Bishop Stephen will be confirmed as Archbishop of York at 11 am on Thursday 9 July 2020 in a service broadcast entirely via videoconference due to the Coronavirus restrictions. As Presiding Judge, the Archbishop of Canterbury granted permission for the virtual service to take place. The service, which had been due to take place in York Minster, will be in two parts: a legal ceremony with readings, prayers and music; and a film marking the start of Bishop Stephen’s ministry as Archbishop of York.

Quick links

And finally…I

“This strained justification has all the forensic plausibility of a 30-mile drive to Barnard Castle to test one’s eyesight. A1(2) reads ‘Repairs and replacement of fittings in existing kitchens, lavatories and office accommodation’ (emphasis added). By no stretch of the imagination could a tea urn and a tap constitute a kitchen. The intention was not to repair or replace, but to introduce something new. Mr Graham has stretched the words of A1(2) beyond breaking point: this paragraph cannot on any sensible meaning embrace what was proposed” (per Hill Ch).

Re St Bartholomew Brighton [2020] ECC Chi 2

And finally…II

9 thoughts on “Law and religion round-up – 14th June

  1. Re your comment on the request for an inscription in the Irish language on a memorial at St Giles, Exhall, the PCC, in the second paragraph of its statement makes it clear why the voting was at it was. it was to do with the shape of the stone proposed. The assumption made by the following comment is therefore untrue

      • The judgement is correct but the reason for it not being a more decisive vote was because of the shape of the stone. The PCC had concerns about that. They did not have concerns about the Irish language.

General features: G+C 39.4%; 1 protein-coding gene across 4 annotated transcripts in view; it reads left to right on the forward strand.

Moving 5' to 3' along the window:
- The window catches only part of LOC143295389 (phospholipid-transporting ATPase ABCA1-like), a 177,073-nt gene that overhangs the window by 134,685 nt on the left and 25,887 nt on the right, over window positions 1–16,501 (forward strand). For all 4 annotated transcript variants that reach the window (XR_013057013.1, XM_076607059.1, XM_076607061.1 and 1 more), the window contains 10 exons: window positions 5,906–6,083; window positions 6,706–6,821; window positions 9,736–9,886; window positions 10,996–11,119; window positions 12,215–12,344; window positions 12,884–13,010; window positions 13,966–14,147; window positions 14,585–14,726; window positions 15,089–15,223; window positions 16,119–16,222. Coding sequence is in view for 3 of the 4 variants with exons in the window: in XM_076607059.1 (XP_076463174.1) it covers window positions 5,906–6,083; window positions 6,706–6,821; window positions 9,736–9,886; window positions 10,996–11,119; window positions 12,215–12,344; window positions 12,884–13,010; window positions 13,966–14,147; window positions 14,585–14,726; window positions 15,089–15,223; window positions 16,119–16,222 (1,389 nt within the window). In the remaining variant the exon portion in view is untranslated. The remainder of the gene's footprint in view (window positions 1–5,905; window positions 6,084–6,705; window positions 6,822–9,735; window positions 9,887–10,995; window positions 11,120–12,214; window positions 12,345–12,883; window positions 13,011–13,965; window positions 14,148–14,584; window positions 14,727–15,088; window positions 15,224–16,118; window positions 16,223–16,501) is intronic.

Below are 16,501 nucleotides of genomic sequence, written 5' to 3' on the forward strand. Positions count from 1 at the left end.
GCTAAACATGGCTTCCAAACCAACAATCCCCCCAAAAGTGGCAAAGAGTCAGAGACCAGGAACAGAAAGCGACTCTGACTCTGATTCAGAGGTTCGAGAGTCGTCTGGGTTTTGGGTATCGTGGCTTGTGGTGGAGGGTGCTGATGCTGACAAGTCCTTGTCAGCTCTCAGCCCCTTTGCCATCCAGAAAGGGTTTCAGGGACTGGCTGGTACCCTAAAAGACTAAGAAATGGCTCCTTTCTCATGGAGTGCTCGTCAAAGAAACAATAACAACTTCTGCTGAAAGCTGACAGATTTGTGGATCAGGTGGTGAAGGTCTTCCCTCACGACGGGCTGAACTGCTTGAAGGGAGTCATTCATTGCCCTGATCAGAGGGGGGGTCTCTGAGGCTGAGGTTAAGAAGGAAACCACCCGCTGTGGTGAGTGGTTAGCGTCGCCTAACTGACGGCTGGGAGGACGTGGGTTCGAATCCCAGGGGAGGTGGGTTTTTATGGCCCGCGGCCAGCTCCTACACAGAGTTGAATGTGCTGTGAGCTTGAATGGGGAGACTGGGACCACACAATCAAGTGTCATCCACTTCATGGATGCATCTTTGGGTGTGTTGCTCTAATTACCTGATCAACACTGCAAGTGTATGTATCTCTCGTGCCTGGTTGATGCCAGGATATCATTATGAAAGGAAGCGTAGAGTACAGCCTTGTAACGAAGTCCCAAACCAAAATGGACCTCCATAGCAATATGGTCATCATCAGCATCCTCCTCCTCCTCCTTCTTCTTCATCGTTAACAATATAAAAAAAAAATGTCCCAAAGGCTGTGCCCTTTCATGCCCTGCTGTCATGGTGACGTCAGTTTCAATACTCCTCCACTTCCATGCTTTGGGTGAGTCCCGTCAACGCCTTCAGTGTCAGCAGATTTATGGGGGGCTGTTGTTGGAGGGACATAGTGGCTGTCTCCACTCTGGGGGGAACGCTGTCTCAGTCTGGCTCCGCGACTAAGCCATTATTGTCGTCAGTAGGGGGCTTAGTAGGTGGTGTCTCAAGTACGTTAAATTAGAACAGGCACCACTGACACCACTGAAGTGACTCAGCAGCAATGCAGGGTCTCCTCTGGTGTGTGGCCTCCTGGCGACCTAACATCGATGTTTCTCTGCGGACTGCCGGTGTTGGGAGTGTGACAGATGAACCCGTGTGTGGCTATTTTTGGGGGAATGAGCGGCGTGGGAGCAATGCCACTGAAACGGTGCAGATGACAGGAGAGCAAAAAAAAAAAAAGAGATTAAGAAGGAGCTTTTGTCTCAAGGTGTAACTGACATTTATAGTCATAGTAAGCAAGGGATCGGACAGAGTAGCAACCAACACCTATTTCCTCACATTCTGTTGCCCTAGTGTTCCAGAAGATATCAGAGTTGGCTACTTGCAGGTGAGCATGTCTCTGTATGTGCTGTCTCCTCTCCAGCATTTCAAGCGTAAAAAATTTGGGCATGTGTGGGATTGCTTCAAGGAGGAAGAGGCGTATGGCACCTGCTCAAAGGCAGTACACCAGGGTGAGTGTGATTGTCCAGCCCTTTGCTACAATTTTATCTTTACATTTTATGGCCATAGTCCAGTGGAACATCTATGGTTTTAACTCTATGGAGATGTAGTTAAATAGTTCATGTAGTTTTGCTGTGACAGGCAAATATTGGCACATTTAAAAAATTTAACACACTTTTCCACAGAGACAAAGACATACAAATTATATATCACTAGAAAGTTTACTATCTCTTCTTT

What you write is fine up to ‘however’ as what follows might imply that the PCC was ambivalent about the inscription. Their statement, if read in full, makes that clear

  2. I didn’t notice this or similar on your site

    • Thank you for the information which I have added to the Round-up for 14th June, and to our Coronavirus updates – index page which I had begun to populate with “non-CofE” information.

      We would be pleased to receive further updates as they become available.


  3. Oh dear.

    I don’t see that the work done to James Stephen’s grave falls within Lists A or B and if it is to be seen as a monument then the General Notes to Schedule 1 say that “the carrying out of work to a monument erected … on consecrated ground” may not be undertaken without a faculty. I hope no one draws this to the attention of the Chancellor of the Diocese of London , as I believe this grave is in the churchyard of St Mary’s Stoke Newington.

    Peter Collier

    • “Oh dear” was my reaction as well. It would certainly put the Chancellor of the Diocese of London in a difficult position, given the present climate.

  4. Pingback: COVID-19 Coronavirus: legislation and guidance | Law & Religion UK